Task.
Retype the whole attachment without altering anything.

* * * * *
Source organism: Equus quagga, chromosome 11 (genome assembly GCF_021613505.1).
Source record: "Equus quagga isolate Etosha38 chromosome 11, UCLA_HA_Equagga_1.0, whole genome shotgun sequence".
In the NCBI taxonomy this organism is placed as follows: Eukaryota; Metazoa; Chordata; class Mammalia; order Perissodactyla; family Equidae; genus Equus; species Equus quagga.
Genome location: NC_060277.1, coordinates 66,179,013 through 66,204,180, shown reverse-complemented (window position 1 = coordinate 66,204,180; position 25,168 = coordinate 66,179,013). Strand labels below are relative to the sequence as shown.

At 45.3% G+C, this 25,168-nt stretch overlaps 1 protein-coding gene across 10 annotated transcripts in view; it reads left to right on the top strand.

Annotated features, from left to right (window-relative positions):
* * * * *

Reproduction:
Source organism: Equus quagga, chromosome 11 (genome assembly GCF_021613505.1).
Source record: "Equus quagga isolate Etosha38 chromosome 11, UCLA_HA_Equagga_1.0, whole genome shotgun sequence".
In the NCBI taxonomy this organism is placed as follows: Eukaryota; Metazoa; Chordata; class Mammalia; order Perissodactyla; family Equidae; genus Equus; species Equus quagga.
Genome location: NC_060277.1, coordinates 66,179,013 through 66,204,180, shown reverse-complemented (window position 1 = coordinate 66,204,180; position 25,168 = coordinate 66,179,013). Strand labels below are relative to the sequence as shown.

At 45.3% G+C, this 25,168-nt stretch overlaps 1 protein-coding gene across 10 annotated transcripts in view; it reads left to right on the top strand.

Annotated features, from left to right (window-relative positions):